Zaid Kahn

GM, Cloud AI & Advanced Systems Engineering
Microsoft

Zaid is currently GM in Cloud Hardware Infrastructure Engineering where he leads a team focusing on advanced architecture and engineering efforts for AI. He is passionate about building balanced teams of artists and soldiers that solve incredibly difficult problems at scale.

Prior to Microsoft Zaid was head of infrastructure engineering at LinkedIn responsible for all aspects of engineering for Datacenters, Compute, Networking, Storage and Hardware. He also lead several software development teams spanning from BMC, network operating systems, server and network fleet automation to SDN efforts inside the datacenter and global backbone including edge. He introduced the concept of disaggregation inside LinkedIn and pioneered JDM with multiple vendors through key initiatives like OpenSwitch, Open19 essentially controlling destiny for hardware development at LinkedIn. During his 9 year tenure at LinkedIn his team scaled network and systems 150X, members from 50M to 675M, and hiring someone every 7 seconds on the LinkedIn Platform.

Prior to LinkedIn Zaid was Network Architect at WebEx responsible for building the MediaTone network and later I built a startup that built a pattern recognition security chip using NPU/FPGA. Zaid holds several patents in networking and SDN and is also a recognized industry leader. He previously served as a board member of the Open19 Foundation and San Francisco chapter of Internet Society. Currently he serves on DE-CIX and Pensando advisory boards.

Author:

Diana Marculescu

Professor & Department Chair, Electrical and Computer Engineering
University of Texas

Diana Marculescu is Department Chair, Cockrell Family Chair for Engineering Leadership #5, and Professor, Motorola Regents Chair in Electrical and Computer Engineering #2, at the University of Texas at Austin.

Prior to joining UT Austin in December 2019, she was the David Edward Schramm Professor of Electrical and Computer Engineering, the Founding Director of the College of Engineering Center for Faculty Success (2015-2019) and has served as Associate Department Head for Academic Affairs in Electrical and Computer Engineering (2014-2018), all at Carnegie Mellon University.

She received the Dipl.Ing. degree in computer science from the Polytechnic University of Bucharest, Bucharest, Romania (1991), and the Ph.D. degree in computer engineering from the University of Southern California, Los Angeles, CA (1998). Her research interests include energy- and reliability-aware computing, hardware aware machine learning, and computing for sustainability and natural science applications.

Diana was a recipient of the National Science Foundation Faculty Career Award (2000-2004), the ACM SIGDA Technical Leadership Award (2003), the Carnegie Institute of Technology George Tallman Ladd Research Award (2004), and several best paper awards. She was an IEEE Circuits and Systems Society Distinguished Lecturer (2004-2005) and the Chair of the Association for Computing Machinery (ACM) Special Interest Group on Design Automation (2005-2009). Diana chaired several conferences and symposia in her area and is currently an Associate Editor for IEEE Transactions on Computers. She was selected as an ELATE Fellow (2013-2014), and is the recipient of an Australian Research Council Future Fellowship (2013-2017), the Marie R. Pistilli Women in EDA Achievement Award (2014), and the Barbara Lazarus Award from Carnegie Mellon University (2018). Diana is a Fellow of ACM and IEEE.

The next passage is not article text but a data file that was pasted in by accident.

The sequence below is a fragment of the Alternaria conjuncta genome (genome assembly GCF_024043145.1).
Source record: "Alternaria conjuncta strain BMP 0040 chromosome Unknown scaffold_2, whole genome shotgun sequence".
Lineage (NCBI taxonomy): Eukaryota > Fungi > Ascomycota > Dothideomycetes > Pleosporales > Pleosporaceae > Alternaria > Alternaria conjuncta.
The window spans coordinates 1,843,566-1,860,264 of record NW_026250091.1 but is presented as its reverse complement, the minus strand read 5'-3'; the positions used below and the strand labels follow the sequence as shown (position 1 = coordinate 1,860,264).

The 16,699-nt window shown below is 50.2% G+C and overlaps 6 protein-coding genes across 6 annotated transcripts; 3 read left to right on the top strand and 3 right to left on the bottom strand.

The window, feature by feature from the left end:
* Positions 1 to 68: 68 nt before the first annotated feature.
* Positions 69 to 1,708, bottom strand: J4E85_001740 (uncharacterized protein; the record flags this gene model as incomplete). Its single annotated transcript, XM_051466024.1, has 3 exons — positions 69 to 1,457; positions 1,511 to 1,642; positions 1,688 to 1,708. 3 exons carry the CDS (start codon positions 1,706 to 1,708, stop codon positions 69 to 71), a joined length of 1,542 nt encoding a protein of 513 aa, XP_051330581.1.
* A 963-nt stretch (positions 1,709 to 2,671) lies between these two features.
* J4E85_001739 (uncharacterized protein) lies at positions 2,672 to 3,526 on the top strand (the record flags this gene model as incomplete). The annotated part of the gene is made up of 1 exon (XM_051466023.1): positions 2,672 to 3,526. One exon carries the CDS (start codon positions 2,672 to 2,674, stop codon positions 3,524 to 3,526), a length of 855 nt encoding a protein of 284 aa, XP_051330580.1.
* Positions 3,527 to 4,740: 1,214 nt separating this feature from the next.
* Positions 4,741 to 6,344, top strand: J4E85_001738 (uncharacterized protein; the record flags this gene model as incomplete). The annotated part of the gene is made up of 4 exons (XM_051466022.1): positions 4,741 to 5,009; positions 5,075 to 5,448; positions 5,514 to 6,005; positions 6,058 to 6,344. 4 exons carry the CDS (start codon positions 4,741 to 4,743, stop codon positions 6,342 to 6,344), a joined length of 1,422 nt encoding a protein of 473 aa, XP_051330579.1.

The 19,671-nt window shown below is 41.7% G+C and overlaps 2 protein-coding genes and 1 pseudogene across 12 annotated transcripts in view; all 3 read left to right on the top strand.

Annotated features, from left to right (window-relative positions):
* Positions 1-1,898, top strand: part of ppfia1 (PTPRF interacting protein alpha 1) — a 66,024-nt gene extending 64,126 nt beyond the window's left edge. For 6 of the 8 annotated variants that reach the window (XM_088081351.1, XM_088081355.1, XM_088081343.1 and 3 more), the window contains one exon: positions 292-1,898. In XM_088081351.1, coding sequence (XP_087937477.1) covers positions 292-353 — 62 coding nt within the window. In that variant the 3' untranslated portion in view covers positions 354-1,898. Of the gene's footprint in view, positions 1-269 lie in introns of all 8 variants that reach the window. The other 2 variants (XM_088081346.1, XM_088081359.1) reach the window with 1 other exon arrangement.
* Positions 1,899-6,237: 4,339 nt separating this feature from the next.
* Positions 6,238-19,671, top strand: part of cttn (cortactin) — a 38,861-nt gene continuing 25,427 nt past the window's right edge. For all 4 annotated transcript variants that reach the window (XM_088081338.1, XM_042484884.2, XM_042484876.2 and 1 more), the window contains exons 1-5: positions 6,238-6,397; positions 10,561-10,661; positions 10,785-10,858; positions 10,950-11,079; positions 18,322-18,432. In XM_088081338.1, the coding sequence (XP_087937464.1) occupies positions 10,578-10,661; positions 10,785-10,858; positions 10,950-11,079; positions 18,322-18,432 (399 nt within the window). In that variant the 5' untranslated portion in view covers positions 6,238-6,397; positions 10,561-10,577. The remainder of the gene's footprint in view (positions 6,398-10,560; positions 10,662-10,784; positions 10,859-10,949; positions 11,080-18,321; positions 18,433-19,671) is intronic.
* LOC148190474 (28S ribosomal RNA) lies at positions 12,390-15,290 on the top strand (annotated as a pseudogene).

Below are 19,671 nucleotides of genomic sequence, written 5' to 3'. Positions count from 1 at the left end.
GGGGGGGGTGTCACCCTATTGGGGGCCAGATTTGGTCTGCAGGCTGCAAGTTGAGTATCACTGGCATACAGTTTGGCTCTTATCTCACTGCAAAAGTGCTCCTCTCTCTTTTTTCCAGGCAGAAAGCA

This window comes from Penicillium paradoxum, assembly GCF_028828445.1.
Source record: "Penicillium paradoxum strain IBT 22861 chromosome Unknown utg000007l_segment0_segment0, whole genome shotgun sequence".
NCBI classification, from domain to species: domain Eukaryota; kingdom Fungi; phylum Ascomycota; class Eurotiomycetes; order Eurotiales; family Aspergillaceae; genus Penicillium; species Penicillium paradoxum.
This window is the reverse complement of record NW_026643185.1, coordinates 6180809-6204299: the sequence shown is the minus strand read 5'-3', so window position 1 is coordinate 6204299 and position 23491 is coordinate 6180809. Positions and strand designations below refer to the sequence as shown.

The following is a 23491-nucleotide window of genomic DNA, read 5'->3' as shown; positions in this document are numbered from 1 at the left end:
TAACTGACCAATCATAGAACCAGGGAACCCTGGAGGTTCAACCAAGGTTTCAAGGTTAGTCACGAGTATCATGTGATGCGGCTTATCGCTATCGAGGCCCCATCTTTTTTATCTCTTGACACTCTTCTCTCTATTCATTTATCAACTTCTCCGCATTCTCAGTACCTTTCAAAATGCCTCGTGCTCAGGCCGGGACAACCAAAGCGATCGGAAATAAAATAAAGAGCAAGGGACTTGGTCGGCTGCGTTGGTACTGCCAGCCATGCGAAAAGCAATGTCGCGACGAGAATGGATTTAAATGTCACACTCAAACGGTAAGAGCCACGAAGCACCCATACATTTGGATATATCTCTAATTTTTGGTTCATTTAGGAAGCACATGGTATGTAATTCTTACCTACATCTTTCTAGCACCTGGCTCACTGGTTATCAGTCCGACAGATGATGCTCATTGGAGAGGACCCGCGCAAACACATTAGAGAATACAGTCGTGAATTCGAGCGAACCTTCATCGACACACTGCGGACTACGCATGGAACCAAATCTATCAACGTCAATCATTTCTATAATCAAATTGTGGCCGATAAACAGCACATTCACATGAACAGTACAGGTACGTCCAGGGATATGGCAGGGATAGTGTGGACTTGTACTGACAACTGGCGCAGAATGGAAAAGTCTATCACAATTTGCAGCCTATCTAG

Diana Marculescu

Professor & Department Chair, Electrical and Computer Engineering
University of Texas

Diana Marculescu is Department Chair, Cockrell Family Chair for Engineering Leadership #5, and Professor, Motorola Regents Chair in Electrical and Computer Engineering #2, at the University of Texas at Austin.

Prior to joining UT Austin in December 2019, she was the David Edward Schramm Professor of Electrical and Computer Engineering, the Founding Director of the College of Engineering Center for Faculty Success (2015-2019) and has served as Associate Department Head for Academic Affairs in Electrical and Computer Engineering (2014-2018), all at Carnegie Mellon University.

She received the Dipl.Ing. degree in computer science from the Polytechnic University of Bucharest, Bucharest, Romania (1991), and the Ph.D. degree in computer engineering from the University of Southern California, Los Angeles, CA (1998). Her research interests include energy- and reliability-aware computing, hardware aware machine learning, and computing for sustainability and natural science applications.

Diana was a recipient of the National Science Foundation Faculty Career Award (2000-2004), the ACM SIGDA Technical Leadership Award (2003), the Carnegie Institute of Technology George Tallman Ladd Research Award (2004), and several best paper awards. She was an IEEE Circuits and Systems Society Distinguished Lecturer (2004-2005) and the Chair of the Association for Computing Machinery (ACM) Special Interest Group on Design Automation (2005-2009). Diana chaired several conferences and symposia in her area and is currently an Associate Editor for IEEE Transactions on Computers. She was selected as an ELATE Fellow (2013-2014), and is the recipient of an Australian Research Council Future Fellowship (2013-2017), the Marie R. Pistilli Women in EDA Achievement Award (2014), and the Barbara Lazarus Award from Carnegie Mellon University (2018). Diana is a Fellow of ACM and IEEE.